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The Sun is changing things up: Magnetic field reversal coming soon

IN SPACE - JUNE 7: In this handout from NASA/Solar Dynamics Observatory, a solar large flare erupts off the sun June 7, 2011 in space. A large cloud of particles flew up and then was pulled back down to the sun's surface.
Credit: Handout

Even the Sun likes to change things up sometimes.

Not satisfied with the direction of its magnetic field, the Sun is set to change directions, says NASA.

The Sun does this every 11 years and it is considered the halfway point of the "solar maximum" — the peak of its weather cycle.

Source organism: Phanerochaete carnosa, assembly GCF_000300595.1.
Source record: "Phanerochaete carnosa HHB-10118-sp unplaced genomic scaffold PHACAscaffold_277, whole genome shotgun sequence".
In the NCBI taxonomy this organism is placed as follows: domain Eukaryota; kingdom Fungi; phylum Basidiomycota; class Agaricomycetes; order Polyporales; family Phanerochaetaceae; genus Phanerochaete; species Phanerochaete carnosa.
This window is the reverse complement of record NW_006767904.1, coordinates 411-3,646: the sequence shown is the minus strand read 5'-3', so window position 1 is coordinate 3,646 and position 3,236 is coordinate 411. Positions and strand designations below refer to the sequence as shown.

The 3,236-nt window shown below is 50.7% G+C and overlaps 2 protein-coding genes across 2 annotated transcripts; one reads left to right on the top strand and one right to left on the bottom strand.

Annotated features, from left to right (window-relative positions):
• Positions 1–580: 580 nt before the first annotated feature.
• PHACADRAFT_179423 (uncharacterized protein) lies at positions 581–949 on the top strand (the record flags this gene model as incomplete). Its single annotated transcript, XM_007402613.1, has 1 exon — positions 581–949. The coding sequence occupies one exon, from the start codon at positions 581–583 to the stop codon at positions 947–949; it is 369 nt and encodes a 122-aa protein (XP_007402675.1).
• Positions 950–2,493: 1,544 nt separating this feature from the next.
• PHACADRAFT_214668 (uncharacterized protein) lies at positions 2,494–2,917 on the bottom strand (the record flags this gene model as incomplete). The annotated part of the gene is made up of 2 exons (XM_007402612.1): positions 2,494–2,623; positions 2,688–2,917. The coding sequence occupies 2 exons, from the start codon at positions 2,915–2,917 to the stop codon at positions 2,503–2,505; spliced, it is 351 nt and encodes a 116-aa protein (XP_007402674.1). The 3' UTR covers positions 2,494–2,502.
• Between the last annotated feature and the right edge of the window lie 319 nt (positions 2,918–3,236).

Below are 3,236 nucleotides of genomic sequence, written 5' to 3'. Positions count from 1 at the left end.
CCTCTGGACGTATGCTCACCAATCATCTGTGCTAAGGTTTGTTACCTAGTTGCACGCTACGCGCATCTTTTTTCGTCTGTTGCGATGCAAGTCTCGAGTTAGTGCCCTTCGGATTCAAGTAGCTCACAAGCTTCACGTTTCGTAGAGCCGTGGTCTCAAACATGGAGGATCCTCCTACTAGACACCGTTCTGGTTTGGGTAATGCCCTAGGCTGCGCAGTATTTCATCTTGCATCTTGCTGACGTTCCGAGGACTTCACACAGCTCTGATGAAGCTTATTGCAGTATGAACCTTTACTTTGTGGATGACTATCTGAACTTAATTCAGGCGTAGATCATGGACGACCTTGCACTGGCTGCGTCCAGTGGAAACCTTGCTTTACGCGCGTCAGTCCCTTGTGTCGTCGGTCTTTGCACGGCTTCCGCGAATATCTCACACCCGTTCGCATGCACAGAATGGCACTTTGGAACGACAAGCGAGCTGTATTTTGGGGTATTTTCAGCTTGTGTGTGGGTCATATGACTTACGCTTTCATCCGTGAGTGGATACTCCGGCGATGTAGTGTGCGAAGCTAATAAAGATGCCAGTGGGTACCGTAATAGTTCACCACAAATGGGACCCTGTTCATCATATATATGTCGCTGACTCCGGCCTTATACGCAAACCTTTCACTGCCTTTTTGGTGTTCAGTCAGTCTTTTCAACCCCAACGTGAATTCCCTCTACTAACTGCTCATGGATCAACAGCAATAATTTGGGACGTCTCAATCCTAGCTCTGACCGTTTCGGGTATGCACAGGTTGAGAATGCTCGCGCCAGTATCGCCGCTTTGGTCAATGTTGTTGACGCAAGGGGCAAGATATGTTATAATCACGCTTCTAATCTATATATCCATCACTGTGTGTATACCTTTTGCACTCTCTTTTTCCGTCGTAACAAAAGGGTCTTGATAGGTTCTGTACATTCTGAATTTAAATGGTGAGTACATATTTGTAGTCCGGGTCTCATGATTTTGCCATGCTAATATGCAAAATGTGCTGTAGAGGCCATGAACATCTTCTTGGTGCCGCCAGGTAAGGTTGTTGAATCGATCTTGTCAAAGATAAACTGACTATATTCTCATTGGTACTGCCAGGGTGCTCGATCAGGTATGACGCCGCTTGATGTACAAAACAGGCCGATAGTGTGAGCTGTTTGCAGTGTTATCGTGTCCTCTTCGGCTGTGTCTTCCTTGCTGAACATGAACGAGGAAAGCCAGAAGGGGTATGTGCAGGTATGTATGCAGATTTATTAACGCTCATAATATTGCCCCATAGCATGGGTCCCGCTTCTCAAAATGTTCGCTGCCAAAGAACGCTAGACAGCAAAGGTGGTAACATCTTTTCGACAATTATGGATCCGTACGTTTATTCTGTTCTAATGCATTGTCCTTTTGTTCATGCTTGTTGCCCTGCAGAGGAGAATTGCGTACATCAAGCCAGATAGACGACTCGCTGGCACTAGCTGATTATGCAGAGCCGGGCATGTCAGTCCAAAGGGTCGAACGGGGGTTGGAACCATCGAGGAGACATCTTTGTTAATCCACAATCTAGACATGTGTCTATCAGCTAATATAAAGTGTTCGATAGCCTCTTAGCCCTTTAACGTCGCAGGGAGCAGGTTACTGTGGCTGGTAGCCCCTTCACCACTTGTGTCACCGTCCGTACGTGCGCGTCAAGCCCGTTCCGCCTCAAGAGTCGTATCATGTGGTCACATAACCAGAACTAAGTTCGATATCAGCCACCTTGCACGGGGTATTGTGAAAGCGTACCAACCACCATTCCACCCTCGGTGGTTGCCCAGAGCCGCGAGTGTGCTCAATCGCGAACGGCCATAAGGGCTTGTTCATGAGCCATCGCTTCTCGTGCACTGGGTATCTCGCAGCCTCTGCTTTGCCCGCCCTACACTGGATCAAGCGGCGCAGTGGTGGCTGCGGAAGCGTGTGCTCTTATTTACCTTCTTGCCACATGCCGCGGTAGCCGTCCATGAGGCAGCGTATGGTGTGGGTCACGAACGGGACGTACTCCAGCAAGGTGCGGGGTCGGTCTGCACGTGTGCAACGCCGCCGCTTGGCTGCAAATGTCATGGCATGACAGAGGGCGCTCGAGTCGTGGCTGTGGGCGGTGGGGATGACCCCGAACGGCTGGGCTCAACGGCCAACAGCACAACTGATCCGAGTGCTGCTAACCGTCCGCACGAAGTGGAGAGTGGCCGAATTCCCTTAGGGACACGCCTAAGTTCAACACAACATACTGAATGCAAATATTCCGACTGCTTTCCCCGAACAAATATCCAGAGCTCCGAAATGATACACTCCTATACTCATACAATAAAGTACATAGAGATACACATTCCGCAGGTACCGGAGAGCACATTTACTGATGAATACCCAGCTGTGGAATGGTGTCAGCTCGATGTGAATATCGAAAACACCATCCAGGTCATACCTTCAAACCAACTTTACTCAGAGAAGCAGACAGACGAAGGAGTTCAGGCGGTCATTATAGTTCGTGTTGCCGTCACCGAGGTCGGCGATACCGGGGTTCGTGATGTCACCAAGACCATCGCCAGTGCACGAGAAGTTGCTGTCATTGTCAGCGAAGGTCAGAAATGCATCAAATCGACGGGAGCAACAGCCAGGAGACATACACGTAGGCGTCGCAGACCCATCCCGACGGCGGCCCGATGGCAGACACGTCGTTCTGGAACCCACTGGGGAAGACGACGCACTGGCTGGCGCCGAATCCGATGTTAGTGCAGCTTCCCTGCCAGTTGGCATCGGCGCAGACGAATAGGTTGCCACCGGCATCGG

The Sun's magnetic fields will weaken and then be reduced to nothing before making the change.

We won't feel the change here on Earth but the reversal could spark bad weather around our solar system.

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The most that could happen, say researchers, is that we get brighter Northern Lights and satellites could be affected by increased solar flares.

"It looks like we're no more than three to four months away from a complete field reversal," said solar physicist Todd Hoeksema of Stanford University.

"This change will have ripple effects throughout the solar system."

Those effects could be felt as far away as Pluto, or even beyond.

"The Sun's north pole has already changed sign, while the south pole is racing to catch up," said solar physicist Phil Scherrer.

"Soon, however, both poles will be reversed, and the second half of Solar Max will be underway."

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